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A Dream Fulfilled—Posthumously
Bayview’s new orthopedic unit honors late surgeon James Wenz

This sculpture, near Bayview’s gazebo, honors the late James and Lidia Wenz. Their surviving children, represented in the statue, will always be, as the plaque notes, “a part of our family.” (Photo: JHBMC Media Services)

James Wenz understood that total joint replacements were life-altering experiences. But Wenz didn’t live to see his dream of a specialized unit for these patients and their families.

On May 10, Johns Hopkins Bayview Medical Center will be honoring the memory of Wenz and his vision of patient-centered services when it inaugurates the Wenz Orthopaedic Unit.

The only high-amenity unit at Bayview, it is also the only orthopedic facility of its type within the medical institutions. “It will fulfill Dr. Wenz’s vision to improve the care of patients and their families following joint replacement surgery,” says Simon Mears, who will direct the special facility. “It will make recovery as comfortable as possible.”

Mears is chief of total joint arthroplasty (joint replacement) and trauma in the Department of Orthopaedic Surgery at Bayview. Two surgeons, Michael Trice and Tariq Nayfeh, who recently joined the arthroplasty division, will work with him.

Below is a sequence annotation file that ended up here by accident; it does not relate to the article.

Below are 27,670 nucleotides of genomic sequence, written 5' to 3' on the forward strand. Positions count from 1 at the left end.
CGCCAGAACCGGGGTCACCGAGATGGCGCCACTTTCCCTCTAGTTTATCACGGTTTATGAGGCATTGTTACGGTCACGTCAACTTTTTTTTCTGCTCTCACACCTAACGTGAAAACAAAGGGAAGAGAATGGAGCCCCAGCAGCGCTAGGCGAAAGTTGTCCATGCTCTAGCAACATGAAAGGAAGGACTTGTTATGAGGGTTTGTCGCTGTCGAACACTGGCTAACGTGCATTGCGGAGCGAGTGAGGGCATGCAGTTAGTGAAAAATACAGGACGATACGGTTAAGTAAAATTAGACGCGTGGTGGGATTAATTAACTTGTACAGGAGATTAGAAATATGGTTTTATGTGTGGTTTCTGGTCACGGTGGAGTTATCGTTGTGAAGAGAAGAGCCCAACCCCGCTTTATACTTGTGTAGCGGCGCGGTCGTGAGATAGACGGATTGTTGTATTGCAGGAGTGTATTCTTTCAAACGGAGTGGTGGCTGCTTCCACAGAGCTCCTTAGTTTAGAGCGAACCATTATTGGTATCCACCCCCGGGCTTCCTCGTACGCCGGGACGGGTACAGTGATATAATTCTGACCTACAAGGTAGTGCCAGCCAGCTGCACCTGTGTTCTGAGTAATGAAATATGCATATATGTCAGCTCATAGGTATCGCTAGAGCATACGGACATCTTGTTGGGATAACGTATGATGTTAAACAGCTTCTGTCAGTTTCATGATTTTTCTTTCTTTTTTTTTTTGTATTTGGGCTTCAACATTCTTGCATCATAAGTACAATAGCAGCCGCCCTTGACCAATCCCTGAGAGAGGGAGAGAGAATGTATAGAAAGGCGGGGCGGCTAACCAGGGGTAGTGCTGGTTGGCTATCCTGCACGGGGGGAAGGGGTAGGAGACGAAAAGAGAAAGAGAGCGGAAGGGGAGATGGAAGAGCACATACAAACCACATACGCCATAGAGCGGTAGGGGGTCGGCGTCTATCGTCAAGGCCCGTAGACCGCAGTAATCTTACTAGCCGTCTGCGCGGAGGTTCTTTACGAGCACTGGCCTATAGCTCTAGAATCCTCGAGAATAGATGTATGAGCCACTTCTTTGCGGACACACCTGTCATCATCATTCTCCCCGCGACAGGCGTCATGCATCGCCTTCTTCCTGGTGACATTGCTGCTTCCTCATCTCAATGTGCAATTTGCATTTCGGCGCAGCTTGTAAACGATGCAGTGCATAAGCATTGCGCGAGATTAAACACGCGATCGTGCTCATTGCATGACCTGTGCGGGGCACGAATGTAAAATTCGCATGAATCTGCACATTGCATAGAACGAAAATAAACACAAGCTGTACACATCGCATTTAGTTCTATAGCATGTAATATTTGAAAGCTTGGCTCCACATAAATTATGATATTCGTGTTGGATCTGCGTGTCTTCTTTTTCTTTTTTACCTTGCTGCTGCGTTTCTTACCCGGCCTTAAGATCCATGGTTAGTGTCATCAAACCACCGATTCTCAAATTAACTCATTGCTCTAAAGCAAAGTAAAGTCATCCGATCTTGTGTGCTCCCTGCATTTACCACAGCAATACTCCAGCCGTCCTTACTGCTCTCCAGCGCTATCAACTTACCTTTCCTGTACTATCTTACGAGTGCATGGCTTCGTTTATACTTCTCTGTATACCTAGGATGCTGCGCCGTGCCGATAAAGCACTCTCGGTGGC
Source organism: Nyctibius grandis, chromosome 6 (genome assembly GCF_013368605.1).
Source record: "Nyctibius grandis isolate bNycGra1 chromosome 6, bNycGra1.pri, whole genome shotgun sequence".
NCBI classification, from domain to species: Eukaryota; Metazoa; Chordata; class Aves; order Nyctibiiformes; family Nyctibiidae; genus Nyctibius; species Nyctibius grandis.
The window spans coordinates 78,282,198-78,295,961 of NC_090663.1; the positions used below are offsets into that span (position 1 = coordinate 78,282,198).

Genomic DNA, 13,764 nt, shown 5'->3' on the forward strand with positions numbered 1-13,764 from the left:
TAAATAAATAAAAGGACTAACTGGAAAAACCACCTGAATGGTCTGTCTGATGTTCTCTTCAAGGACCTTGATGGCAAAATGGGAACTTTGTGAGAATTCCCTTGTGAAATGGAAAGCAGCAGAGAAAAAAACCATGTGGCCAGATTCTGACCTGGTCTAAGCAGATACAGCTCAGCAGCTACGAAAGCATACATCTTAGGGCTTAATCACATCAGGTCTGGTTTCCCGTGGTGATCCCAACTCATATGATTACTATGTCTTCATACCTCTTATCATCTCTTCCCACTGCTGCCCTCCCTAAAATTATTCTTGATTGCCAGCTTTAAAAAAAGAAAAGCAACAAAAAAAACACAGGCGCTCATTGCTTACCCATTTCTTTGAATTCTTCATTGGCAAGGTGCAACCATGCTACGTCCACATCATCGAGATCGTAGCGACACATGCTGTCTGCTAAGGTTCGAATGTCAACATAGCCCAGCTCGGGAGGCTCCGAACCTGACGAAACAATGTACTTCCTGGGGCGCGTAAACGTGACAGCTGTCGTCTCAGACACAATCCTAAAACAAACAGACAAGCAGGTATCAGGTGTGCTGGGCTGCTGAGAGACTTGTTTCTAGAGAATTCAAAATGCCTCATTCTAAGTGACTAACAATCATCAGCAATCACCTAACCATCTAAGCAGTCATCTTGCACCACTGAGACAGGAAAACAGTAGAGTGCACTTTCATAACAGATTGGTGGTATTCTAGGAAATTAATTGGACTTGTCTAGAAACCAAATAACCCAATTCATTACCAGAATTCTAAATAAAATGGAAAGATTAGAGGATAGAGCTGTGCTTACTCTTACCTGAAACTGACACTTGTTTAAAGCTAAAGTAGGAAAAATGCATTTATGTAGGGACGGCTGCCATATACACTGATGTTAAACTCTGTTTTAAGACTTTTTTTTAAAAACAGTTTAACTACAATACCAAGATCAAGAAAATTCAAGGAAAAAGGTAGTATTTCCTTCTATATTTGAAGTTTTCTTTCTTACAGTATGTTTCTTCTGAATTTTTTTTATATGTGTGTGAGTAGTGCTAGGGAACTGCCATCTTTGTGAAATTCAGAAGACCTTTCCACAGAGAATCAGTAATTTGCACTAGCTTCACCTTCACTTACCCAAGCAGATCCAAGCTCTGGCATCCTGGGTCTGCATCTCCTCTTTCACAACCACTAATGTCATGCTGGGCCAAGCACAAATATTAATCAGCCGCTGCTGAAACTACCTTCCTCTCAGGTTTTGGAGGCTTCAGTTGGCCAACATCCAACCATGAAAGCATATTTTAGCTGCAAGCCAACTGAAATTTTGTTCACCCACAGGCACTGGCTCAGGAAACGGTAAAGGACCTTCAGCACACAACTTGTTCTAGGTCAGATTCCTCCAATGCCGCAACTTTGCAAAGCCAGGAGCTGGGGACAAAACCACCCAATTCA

The new unit, which will predominantly serve patients needing hip or knee replacement, will feature 10 private rooms, sleeping arrangements for family members, a physical therapy and rehab center located on the same floor, a day room for patients and their families, and hotel-like amenities, such as DVD players, flat-screen TVs and Internet access.

Known for his pioneering surgical skills, Wenz, who was chairman of Bayview’s Department of Orthopaedic Surgery, was fascinated by research, medical training and patient care. “From the day he came here, Dr. Wenz wanted to do everything,” Mears recalls.

Wenz concentrated on total hip and total knee replacement surgery, the treatment of osteonecrosis (death of the bone), revision surgery for failed joint replacements and the use of cartilage transplantation. He performed hundreds of hip replacements through a four-inch incision, rather than the standard 10 to 12 inches.

He and his wife, child psychiatrist Lidia Wenz, died in a car accident in January 2004. Their two children survived.

Lydia Levis Bloch



Johns Hopkins Medicine

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